Thumper: a WebGL demo

Thumper is a shader driven by frequency modulation, rendered to a single quad. I put this together using iq’s Shader Toy and used a track from Akira Kiteshi called “Boom N Pow”. Below, I describe briefly how it works.

There are four basic components that create the effect:

1) A procedural texture
2) Radial blur
3) Plane deformation
4) Frequency modulation

Smooshy Squares

The procedural texture (the function “cube” in the shader) is generated by taking the [-1, 1] coordinate of the current fragment and modding it’s x and y components to determine if either is in an active column. If so, the pixel value is white. This creates white horizontal and vertical bars leaving grid of black squares. The basic formula is:

float value = 0.0;

if (floor(mod(p.x*10.0, 2.0)) == 0)
value = 1.0;

if (floor(mod(p.y*10.0, 2.0)) == 0)
value = 1.0;

vec4 color = vec4(value, value, value, 1.0);

Multiplying times 10.0 and modding by 2.0 means we should end up turning on and off in large blocks, the value 10 controls the size of the grid squares. The floor() call is necessary because we’re dealing with floats, an epsilon value could be used to make the transition smoother, but I wanted hard edges. The x and y values are then manipulated over time (t0) to cause the squares to strech and compress. The effect is stable in p.y, but the frequency of p.x is modulated (t0*cos(sin(t0*3.)*t0*.01)) to cause the variation in the horizontal compression over time.

Adding the Bounce

The radial blur is based on iq’s old school radial blur effect in the Shader Toy. The basic idea is to calculate a direction vector and layer the color of the current pixel by sampling in that direction over a given number of steps. If you look at iq’s example, this is the vector d, the color is “total” variable and each step is reduced in weight with the “w” variable.

In Thumper, two direction variables (d1 & d2) are used, pointing in opposite directions. Then, the mix() function is applied to interpolate between these direction to a heavily modulated sin function:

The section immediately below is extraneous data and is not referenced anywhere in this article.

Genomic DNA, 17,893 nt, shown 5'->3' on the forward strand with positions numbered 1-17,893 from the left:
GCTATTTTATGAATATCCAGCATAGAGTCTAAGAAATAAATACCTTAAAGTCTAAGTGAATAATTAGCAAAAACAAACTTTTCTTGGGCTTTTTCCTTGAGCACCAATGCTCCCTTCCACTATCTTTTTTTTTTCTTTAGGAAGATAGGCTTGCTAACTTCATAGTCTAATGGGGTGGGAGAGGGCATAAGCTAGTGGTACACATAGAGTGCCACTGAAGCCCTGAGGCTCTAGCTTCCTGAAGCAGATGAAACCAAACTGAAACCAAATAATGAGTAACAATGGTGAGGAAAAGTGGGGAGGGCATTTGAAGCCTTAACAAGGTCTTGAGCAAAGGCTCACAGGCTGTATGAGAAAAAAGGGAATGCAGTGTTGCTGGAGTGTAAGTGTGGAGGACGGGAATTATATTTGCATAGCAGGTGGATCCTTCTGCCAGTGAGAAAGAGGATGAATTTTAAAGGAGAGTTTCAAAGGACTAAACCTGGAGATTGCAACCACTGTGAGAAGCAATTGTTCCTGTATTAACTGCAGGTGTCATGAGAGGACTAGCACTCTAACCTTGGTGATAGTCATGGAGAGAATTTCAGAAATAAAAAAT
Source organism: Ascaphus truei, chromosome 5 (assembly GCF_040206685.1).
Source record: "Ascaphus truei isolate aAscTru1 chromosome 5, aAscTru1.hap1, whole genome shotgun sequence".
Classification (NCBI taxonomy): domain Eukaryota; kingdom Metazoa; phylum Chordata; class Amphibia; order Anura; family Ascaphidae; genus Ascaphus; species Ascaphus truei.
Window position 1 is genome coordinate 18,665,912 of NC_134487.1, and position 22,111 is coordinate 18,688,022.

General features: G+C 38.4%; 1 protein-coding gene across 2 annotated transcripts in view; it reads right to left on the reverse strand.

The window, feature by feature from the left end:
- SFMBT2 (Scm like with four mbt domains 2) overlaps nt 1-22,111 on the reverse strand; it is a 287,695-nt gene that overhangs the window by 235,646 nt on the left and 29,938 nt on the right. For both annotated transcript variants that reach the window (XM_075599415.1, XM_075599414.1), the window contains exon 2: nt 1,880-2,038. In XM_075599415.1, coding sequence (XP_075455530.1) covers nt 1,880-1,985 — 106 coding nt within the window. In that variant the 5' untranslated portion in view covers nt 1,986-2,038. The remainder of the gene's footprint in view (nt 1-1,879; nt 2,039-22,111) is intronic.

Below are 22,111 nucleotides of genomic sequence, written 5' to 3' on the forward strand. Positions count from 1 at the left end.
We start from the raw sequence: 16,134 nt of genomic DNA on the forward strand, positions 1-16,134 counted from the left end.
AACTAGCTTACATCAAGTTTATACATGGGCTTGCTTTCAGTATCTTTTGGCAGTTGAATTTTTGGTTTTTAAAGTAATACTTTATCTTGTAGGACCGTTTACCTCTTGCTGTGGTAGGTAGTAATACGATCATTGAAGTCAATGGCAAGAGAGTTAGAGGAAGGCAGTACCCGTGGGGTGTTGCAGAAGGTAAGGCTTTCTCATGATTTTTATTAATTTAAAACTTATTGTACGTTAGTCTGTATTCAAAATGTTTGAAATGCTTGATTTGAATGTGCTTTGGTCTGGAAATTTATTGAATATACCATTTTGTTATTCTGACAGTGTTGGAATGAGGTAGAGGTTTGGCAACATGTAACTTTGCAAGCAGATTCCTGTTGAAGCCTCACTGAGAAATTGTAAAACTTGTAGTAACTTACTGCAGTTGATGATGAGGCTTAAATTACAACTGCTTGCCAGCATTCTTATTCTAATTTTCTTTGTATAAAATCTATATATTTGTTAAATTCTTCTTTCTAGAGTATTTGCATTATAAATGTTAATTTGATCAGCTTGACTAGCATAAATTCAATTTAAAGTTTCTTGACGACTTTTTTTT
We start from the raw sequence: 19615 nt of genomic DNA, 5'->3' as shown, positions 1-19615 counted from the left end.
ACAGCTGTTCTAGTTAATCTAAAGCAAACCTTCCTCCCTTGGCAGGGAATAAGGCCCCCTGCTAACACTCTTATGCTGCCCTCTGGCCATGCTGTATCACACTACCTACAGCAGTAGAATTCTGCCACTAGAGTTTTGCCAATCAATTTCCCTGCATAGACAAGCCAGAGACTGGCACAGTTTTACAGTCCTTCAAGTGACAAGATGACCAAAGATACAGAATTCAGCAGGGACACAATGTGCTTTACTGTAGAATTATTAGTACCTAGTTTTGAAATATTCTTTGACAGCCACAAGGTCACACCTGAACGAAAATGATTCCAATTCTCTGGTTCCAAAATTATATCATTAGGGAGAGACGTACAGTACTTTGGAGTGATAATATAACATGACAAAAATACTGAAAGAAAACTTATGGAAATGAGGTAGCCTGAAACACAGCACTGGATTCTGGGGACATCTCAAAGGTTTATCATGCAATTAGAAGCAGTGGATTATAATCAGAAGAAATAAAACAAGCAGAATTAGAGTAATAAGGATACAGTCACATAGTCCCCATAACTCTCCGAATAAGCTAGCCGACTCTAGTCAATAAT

vec2 d = mix(d1, d2,.5+.5*sin(sin(sin(t0)*t0)*t0));

The value .5 + .5 * sin(…) is necessary to keep the value in the range [0, 1], which keeps the mix() call sane.

Warpy & Melty

The plane deformation (the function “deform” in the shader) is what causes the warping/bubbling effect. This is also based on iq’s radial blur shader, with some added frequency modulation to spice it up a bit.

What’s happening here is the fragment point (p) is being mapped into (sin, sin) space. Then, properties of this new vector are used to manipulate the original point, p, which is finally used to sample the procedural texture. The end result is the texture deformed by a two dimensional wave.

If you look at the source code, the value “r” is roughly the amount of displacement in local space, which is multiplied by p again, essentially mapping back into fragment space. sin(t0) is added to the resulting value to layer on some additional movement.

The Seizure Test

Frequency modulation is, as it says, the act of modulating the frequency of a function. In this case, the function is sin() or cos() and I’m using the same functions again to modulate their own frequency, such as sin(sin(t)*t). The great and terrible thing about FM is that it continues to change over time. This can be desirable for creating variation, but ultimately you need some control for long running effects.

To get this control, I used a constant period variable, T = 20. Each function uses this variable slightly differently, but the idea is that it provides a basis for cutting off the frequency modulation. Without it, the effect has a tendency to spiral off into seizure inducing chaos.

If you look at my usage of the limiter, it basically resets after some period, which wouldn’t work well for a smooth effect. However, since this effect was intended to be spastic, the jerkiness of the reset kind of adds something nice :)

Timing & Audio

Although it may look like this is doing beat detection, it’s not. The audio and video just happen to sync up due to some very loose planning. I know dub step is created primarily using frequency modulation, so I hoped the end effect would sync to the music and I think it worked out okay.

On the other hand, the timing truly *is* synced to the music. I used the HTML5 audio tag to get a notification of when the song was loded. The shader takes a uniform parameter “time” which is driven by the the current time of the audio tag. So when you scrub through the song, the visual effect stays in sync, as you would expect.